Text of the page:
How to Use the System Tray (The Java™ Tutorials > Creating a GUI With JFC/Swing > Using Other Swing Features) The system tray is a specialized area of the desktop where users can access currently running programs. This area may be referred to differently on various operating systems. On Microsoft Windows, the system tray is referred to as the Taskbar Status Area, while on the GNU Network Object Model Environment (GNOME) Desktop it is referred to as the Notification Area. On K Desktop Environment (KDE) this area is referred to as the System Tray. However, on each system the tray area is shared by all applications running on the desktop. The java.awt.SystemTray class introduced in Java™ SE version 6 represents the system tray for a desktop. An application cannot create an instance of the SystemTray class. The system tray contains one or more tray icons which are added to the tray using the add(java.awt.TrayIcon) method. Note: The add() method can throw an AWTException if the operating system or the Java runtime determines that the icon cannot be added to the system tray. ... The SystemTray API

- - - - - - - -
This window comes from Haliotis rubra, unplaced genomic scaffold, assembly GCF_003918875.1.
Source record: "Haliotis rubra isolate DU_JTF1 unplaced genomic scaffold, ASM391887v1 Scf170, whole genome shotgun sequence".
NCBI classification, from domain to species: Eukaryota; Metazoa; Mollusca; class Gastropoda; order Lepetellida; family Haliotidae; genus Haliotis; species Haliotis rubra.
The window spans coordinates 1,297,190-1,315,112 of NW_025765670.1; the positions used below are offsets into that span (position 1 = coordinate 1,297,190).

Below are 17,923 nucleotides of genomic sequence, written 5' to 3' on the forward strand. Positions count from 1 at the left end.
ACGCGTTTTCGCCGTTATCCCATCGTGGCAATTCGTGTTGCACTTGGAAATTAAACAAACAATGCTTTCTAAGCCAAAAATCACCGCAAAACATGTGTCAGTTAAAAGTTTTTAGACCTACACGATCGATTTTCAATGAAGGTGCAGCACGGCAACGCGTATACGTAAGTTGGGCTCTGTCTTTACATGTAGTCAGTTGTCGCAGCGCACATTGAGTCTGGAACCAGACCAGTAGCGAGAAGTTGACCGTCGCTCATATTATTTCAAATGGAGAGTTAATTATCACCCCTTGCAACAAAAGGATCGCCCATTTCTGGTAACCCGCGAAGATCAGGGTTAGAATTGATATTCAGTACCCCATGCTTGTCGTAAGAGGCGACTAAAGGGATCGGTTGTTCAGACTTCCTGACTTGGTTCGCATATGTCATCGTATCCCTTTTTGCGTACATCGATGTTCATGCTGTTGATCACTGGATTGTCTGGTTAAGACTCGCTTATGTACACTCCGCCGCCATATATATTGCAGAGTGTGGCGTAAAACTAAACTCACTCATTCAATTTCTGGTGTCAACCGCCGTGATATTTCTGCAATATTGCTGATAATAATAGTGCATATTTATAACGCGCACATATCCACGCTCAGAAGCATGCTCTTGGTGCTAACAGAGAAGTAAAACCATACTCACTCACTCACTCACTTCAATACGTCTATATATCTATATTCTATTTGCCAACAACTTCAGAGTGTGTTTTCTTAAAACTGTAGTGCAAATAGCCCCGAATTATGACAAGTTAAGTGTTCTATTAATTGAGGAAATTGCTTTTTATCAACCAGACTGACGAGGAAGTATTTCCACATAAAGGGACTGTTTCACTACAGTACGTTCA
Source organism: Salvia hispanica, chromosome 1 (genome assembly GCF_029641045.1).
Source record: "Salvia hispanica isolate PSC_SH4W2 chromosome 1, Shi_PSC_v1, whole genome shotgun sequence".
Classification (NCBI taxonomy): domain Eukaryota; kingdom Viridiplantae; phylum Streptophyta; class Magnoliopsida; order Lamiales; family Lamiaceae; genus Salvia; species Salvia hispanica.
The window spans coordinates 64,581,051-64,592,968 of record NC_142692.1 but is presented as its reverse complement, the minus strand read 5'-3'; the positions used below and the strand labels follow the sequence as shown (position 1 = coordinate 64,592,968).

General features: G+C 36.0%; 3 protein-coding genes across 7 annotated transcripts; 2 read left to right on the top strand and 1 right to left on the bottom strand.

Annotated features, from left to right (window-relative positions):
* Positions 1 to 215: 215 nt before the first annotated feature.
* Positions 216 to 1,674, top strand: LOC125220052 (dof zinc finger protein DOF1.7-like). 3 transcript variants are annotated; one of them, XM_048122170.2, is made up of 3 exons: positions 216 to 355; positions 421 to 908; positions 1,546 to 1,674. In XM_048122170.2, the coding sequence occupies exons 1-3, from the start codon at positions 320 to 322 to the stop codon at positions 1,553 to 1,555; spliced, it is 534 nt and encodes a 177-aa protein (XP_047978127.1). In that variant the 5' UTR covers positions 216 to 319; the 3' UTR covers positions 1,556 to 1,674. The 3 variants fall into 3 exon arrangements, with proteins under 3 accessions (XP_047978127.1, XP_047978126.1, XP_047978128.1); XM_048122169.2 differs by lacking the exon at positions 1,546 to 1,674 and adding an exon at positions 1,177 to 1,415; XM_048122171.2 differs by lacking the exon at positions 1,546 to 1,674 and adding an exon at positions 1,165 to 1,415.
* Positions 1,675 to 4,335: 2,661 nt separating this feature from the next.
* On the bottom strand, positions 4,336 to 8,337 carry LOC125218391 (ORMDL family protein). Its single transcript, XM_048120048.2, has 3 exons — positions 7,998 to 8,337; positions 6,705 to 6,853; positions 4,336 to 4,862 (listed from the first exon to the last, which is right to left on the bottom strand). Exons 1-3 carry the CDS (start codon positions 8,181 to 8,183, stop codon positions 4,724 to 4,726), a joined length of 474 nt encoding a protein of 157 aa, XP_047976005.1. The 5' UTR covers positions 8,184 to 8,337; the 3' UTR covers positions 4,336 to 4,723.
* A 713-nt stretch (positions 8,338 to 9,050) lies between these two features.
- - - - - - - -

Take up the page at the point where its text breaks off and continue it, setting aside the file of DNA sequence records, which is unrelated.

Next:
JavaScript & AJAX For Dummies Cheat Sheet Cheat Sheet The tables you find here offer a one-stop reference for the most common programming variables, commands, methods, and coding miscellany used in JavaScript programs, jQuery, and AJAX. Code to Use in JavaScript Variable Manipulation Functions As shown in the following table, you can use these JavaScript statements in your own code to create and modify variables in your JavaScript functions. Basic I/O Commands in JavaScript JavaScript programmers commonly use the commands shown in the following table for controlling dialog-based input and output in programs to be used on the Web. JavaScript Conditions and Branching Code Structures Look to the following table for JavaScript control structures you can use in your program code to add branching and looping behavior to your JavaScript programs. Add JavaScript Comparison Operators to Condition Statements Create JavaScript Structures and Objects Change Your Web Page with JavaScript Document Object Model Methods Common Methods of the jQuery Node